Three separate shareholder lawsuits have been filed alleging a lack of diversity at large technology companies headquarters in California. The nearly identical complaints, which name both the company and individual directors, were filed in California courts last month on behalf of individual shareholders against Qualcomm, Facebook, and Oracle alleging that each of their boards failed to uphold their fiduciary duties with respect to diversity, according to copies of the complaints.
The Qualcomm filing charges that despite corporate policies that promote diversity and inclusion, there is a lack of diversity on the board and senior management, constituting a failure of loyalty and good faith that damages the company. The Oracle lawsuit similarly alleges that despite numerous policies, internal controls, and processes meant to increase diversity, the board failed in its fiduciary duties to shareholders. Facebook's lawsuit differs slightly: It alleges the board failed to stop hate speech against Blacks and other members of communities of color.
The potential for legal action against other companies and their boards exists. In June, Newsweek "The 20 Largest Public U.S. Companies Without a Black Person On Their Board," an article that highlights the fact that, "Overall, technology companies dominate, comprising more than half the names that appear on the list."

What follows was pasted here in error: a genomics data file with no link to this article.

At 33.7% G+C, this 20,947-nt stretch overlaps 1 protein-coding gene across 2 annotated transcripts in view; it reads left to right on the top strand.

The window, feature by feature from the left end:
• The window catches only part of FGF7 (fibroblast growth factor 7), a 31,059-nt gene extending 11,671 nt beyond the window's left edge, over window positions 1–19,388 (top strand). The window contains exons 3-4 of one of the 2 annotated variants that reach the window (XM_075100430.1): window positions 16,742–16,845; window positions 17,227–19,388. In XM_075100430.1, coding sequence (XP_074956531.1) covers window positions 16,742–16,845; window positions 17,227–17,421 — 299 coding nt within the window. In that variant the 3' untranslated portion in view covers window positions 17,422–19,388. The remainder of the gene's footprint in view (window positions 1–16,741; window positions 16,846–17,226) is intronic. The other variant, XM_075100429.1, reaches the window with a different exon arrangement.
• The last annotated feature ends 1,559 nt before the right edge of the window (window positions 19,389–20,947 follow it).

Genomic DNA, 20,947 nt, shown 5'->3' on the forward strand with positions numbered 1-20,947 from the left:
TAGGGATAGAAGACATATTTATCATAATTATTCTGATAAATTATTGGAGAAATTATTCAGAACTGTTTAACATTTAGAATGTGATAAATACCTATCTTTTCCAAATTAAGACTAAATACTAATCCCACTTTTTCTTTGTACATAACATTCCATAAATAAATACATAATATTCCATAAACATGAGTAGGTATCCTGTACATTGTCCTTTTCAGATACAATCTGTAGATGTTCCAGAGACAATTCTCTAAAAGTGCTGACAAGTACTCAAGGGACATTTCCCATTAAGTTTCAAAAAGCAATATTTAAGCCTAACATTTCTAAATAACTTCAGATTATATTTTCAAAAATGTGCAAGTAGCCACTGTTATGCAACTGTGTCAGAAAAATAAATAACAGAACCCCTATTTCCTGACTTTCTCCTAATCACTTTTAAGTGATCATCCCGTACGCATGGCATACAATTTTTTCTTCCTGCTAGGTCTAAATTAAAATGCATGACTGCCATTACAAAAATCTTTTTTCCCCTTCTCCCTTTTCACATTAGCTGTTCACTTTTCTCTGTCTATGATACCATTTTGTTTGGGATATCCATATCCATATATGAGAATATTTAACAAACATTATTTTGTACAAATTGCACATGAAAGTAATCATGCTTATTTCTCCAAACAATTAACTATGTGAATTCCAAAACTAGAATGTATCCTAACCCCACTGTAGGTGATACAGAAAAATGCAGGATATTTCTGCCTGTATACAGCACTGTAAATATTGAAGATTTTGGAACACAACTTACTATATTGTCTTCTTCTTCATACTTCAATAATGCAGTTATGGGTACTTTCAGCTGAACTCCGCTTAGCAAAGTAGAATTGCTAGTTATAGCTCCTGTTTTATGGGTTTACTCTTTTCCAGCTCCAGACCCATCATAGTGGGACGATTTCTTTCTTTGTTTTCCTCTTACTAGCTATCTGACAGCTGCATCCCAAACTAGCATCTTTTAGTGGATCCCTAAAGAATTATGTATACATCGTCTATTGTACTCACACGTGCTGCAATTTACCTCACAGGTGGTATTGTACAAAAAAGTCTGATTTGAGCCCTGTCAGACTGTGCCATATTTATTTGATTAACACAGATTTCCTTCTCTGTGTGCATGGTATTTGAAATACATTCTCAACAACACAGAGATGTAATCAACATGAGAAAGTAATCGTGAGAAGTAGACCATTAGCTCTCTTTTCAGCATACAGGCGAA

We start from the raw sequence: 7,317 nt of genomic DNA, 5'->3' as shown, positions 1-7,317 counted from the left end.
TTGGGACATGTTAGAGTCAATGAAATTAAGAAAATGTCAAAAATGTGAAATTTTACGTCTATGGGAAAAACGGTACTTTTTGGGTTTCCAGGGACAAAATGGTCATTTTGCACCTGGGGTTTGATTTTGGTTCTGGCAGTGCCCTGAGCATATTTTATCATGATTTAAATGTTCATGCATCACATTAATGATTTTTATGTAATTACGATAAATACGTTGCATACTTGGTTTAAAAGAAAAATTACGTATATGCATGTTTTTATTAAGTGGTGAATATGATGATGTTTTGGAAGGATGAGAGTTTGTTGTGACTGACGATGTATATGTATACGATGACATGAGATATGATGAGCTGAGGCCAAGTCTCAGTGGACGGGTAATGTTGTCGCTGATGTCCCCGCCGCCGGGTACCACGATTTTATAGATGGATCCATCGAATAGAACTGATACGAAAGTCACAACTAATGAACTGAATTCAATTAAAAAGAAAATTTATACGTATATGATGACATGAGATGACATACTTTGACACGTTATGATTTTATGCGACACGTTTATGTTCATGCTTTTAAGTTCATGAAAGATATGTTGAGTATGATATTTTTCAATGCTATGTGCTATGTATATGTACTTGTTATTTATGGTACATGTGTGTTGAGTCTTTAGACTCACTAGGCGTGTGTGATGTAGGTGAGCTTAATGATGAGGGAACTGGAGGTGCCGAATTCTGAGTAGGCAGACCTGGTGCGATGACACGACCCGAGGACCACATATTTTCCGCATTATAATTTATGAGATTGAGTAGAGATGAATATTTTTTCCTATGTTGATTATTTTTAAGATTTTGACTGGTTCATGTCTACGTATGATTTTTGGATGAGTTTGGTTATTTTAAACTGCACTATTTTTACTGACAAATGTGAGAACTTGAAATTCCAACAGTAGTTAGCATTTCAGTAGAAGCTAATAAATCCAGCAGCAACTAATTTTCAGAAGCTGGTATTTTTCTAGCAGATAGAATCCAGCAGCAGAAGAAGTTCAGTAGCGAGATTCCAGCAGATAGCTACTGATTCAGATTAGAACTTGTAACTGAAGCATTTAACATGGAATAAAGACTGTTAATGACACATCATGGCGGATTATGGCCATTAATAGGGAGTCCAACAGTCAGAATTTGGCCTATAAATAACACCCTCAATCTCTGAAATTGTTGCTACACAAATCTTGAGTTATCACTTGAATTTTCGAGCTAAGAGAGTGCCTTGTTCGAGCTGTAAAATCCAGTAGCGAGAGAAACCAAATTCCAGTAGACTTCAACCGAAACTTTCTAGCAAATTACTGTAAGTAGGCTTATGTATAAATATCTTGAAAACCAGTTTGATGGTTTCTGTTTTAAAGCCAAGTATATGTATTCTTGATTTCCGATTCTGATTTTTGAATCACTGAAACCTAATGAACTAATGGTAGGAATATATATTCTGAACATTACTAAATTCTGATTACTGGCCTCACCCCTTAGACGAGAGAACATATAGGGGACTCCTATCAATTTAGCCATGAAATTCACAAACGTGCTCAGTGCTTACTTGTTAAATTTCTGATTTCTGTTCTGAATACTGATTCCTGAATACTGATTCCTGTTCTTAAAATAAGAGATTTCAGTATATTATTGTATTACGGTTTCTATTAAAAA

Implications for Boards:
While gender diversity at all levels of a corporation, including the boardroom, has been increasing, recent events have highlighted the absence of Black leadership in both the boardroom and executive leadership. As these recent suits suggest, boards need to look holistically at their own composition and processes and consider whether the corporation is upholding its own policies to foster more diverse and inclusive cultures.
Key Questions Directors Should Ask:
For a more extensive list of key questions, directors should be considering see Key Questions to Advance Racial Equity in Business Practices. Directors seeking immediate steps for boards to consider as they lay the foundation for meaningful, sustained changes to address racial injustice can find more information in the current issue of NACD Directorship, "Board Perspectives on Race," and the blog post How Boards Can Help Address Systemic Racism in America. Finally, attend the first virtual NACD Summit 2020 to hear expert insights on the board's role in overseeing diversity, equity, and inclusion in the boardroom and the broader workforce.